Wakamatsu: Rediscovering America’s First Issei

0919 Wakamatsu
Join us for an inaugural biennial pilgrimage to the site of the first large settlement
of Japanese in America. A national and state historic landmark, the Wakamatsu Tea
and Silk Farm Colony was established June 8, 1869. It is also the birthplace of first
Japanese American, and the grave site of the first Japanese woman buried in the
U.S., Okei Ito.
This year’s pilgrimage is a rare opportunity to learn about the storied history of this
colony led by John Schnell and former samurai from Aizu-Wakamatsu, present-day
Fukushima Prefecture, Japan. Participants can trace their own roots through family
history consultations with volunteers from the California Genealogical Society.

Join the Nichi Bei Foundation for an inaugural biennial pilgrimage to the site of the first large settlementof Japanese in America. A national and state historic landmark, the Wakamatsu Tea and Silk Farm Colony was established June 8, 1869. It is also the birthplace of first Japanese American, and the grave site of the first Japanese woman buried in the US, Okei Ito.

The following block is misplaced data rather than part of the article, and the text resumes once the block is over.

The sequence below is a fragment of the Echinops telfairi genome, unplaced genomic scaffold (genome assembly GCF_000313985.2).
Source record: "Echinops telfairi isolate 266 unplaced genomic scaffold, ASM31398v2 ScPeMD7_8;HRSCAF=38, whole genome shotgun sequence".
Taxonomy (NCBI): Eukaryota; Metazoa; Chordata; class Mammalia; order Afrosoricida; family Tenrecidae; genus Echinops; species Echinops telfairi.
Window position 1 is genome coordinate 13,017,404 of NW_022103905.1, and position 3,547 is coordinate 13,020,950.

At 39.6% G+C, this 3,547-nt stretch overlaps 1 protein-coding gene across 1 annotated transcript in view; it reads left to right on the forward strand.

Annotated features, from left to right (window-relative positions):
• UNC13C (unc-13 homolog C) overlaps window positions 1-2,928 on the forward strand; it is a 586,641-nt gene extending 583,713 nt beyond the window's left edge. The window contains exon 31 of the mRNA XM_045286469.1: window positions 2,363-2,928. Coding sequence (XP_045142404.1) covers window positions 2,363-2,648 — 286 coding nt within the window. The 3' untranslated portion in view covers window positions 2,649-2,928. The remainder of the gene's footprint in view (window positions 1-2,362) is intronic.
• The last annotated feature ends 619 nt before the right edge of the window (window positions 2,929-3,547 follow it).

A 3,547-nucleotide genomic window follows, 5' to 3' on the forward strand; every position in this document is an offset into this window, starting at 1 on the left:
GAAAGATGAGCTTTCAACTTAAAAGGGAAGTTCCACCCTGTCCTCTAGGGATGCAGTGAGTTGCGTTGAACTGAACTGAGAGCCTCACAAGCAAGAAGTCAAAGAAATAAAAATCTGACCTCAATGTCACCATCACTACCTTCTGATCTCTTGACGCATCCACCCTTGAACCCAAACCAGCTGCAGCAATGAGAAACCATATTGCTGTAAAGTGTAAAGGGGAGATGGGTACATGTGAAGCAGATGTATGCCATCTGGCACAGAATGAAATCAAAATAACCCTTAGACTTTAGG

This year’s pilgrimage is a phenomenal opportunity to learn about the storied history of this colony led by John Schnell and former samurai from Aizu-Wakamatsu, Japan. Participants can trace their own roots through family history consultations with volunteers from the California Genealogical Society.

Tickets are $70 ($60 for Nichi Bei Foundation members/subscribers).

For more information and to purchase tickets, click here.

Where: Wakamatsu Tea and Silk Colony - 941 Cold Springs Rd, Placerville, CA

When: Saturday, October 7 - 11:30AM-3PM

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